ST 6129-02  British Troops.  Obligatory Credit - CAMERA PRESS/IWM.  Archive image of a group of British holding a Dublin street against the rebels in the Easter uprising of 1916, when a force of Irishmen under arms estimated at between 1,000 and 1,500 men and women attempted to seize Dublin, with the ultimate intention of destroying British rule in Ireland and creating an entirely independent Irish Republic.  1916

ST 6129-02 British Troops. Obligatory Credit – CAMERA PRESS/IWM. Archive image of a group of British holding a Dublin street against the rebels in the Easter uprising of 1916, when a force of Irishmen under arms estimated at between 1,000 and 1,500 men and women attempted to seize Dublin, with the ultimate intention of destroying British rule in Ireland and creating an entirely independent Irish Republic. 1916

Irish theatre returns to the Brisbane stage after too long an absence with Foundry Theatre’s production of The Shadow of a Gunman, Sean O’Casey’s seminal work set during the Irish War of Independence.

First produced at the Abbey Theatre in 1923, only two years after the end of the war, this classic play examines the lives of a group of poor Dubliners searching for meaning and excitement against the backdrop of the violent struggle between Republican and English forces in 1920.

Alternately funny, poignant and incisive, O’Casey’s most famous work explores themes of religion, philosophy, mythology, and identity, through the lives of would-be poet, Donal Davoren, his roommate, Seumas Shields the pedlar, and the other colourful denizens of the cramped tenement in which they live.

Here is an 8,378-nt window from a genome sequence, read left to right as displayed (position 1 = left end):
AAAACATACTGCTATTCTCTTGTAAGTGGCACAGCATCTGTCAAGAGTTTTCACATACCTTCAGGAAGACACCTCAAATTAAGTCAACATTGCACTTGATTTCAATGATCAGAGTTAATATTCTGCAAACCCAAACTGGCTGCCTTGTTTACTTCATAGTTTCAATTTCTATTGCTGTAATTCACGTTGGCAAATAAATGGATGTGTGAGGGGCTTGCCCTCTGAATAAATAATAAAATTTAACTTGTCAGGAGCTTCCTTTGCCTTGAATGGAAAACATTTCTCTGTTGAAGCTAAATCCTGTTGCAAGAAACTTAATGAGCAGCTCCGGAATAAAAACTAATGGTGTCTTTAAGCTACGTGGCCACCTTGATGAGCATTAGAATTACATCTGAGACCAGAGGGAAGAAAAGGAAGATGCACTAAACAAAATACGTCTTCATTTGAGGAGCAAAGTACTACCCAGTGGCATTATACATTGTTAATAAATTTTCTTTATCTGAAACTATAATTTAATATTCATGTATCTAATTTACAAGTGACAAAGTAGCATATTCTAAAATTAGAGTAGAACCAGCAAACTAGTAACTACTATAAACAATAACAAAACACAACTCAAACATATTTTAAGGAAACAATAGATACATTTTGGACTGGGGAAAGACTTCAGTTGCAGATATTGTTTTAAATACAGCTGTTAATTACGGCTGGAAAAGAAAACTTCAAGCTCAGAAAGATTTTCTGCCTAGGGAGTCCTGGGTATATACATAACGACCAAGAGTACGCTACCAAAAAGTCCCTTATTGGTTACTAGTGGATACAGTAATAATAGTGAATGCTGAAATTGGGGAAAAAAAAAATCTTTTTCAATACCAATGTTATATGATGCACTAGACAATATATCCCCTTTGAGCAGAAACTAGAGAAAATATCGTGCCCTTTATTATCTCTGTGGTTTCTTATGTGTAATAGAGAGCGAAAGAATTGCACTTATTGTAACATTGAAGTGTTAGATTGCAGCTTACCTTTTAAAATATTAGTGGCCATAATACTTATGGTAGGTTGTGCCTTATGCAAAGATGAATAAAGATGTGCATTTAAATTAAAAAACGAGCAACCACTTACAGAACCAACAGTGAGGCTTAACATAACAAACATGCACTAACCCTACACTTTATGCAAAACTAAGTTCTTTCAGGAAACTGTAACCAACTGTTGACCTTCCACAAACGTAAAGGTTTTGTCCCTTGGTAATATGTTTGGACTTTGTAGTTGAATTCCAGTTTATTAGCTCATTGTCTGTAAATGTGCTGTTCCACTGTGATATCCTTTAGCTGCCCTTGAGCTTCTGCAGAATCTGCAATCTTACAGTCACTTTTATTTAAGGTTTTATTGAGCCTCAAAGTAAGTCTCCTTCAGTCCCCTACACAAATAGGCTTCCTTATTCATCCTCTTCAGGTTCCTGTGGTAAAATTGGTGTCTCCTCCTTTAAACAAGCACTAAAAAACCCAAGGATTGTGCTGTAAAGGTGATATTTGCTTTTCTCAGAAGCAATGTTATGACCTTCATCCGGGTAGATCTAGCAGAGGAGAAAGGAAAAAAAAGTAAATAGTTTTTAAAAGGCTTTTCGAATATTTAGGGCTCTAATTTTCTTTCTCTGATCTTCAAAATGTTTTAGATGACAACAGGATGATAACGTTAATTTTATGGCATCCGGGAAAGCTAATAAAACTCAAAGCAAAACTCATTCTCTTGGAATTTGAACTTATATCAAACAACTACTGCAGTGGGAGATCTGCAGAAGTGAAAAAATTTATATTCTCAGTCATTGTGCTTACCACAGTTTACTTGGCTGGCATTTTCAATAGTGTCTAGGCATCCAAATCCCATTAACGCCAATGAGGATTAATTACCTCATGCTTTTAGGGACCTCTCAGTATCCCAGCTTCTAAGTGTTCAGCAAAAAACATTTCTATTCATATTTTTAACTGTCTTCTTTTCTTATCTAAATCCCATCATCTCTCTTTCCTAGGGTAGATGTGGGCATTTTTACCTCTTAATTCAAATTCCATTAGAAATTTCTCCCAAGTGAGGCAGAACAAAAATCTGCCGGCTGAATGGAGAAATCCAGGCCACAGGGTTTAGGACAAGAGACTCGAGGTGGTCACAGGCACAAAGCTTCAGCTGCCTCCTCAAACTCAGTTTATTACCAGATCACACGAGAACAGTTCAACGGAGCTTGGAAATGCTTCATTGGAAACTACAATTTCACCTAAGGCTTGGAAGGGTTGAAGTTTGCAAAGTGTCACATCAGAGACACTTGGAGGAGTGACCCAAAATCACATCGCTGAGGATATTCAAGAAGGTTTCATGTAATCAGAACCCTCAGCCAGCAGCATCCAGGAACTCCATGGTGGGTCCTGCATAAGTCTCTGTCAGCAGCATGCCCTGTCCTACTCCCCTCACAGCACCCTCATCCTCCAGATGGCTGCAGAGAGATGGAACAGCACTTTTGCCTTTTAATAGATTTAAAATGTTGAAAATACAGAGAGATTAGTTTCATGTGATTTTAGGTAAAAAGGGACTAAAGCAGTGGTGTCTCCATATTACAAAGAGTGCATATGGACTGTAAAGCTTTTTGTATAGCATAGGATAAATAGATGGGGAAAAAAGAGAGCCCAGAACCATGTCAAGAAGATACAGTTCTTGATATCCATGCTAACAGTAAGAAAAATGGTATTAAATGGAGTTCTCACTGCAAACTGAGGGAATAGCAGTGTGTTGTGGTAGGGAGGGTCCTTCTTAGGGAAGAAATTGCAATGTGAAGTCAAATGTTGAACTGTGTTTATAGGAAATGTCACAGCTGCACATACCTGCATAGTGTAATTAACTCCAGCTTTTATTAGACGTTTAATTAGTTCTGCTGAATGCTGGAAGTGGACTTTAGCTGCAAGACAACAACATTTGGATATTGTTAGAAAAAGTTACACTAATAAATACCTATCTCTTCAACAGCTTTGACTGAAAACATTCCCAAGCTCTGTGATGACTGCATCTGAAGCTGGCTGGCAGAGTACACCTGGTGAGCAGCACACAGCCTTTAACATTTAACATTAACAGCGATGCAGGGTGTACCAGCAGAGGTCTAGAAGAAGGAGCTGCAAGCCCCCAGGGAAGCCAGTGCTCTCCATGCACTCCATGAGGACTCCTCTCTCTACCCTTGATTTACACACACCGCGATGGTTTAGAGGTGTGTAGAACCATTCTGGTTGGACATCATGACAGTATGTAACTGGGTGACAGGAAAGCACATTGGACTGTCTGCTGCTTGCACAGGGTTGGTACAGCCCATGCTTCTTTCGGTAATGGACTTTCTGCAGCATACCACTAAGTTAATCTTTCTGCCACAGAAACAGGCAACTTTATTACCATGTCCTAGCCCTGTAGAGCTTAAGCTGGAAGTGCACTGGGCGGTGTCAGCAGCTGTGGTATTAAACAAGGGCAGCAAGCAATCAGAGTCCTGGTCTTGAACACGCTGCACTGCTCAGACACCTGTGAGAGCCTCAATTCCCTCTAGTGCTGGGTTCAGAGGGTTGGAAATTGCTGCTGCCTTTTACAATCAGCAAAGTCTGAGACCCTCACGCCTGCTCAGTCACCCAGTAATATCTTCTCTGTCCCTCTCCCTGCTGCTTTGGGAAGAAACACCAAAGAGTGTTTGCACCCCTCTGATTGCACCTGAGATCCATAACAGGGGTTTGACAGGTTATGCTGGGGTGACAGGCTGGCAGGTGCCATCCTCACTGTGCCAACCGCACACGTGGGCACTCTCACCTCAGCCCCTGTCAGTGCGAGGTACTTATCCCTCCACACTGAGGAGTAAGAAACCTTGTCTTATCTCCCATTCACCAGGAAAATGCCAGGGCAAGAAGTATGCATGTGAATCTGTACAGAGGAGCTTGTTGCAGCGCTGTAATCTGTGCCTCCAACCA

“It is a beautifully rich and exciting text and we are really honoured to be able to bring such an important piece of theatre to Brisbane audiences,” says the play’s director, Dan Lane.

“O’Casey created some wonderful, vibrant characters, and uses them to comment on the poverty and desperation experienced by the tenement dwelling poor, among other social issues of the day, many of which are still relevant to a modern audience.”

The 1916 Easter Rising was a pivotal event leading up to the War of Independence and Foundry Theatre is proud to be involved with the Irish Australian Support Association in commemorating the centenary in 2016.

“We chose The Shadow of a Gunman not only because of its status as an iconic piece of Irish theatre but also because of its relevance to the centenary of the Easter Rising and the Republican movement,” says Lane.

“There is a rich tradition of the Irish in this country who have contributed to the development of the Australian nation, so it’s fantastic to celebrate that and the independence of the Irish nation with such a brilliant Irish play.”

Performing at the Performing at the Edmund Rice Performing Arts Centre

82 Stephens Road, South Brisbane QLD 4101 82 Stephens Road, South Brisbane QLD 4101

April 8th and 9th 8:00pm

www.foundrytheatre.com.au/book-now

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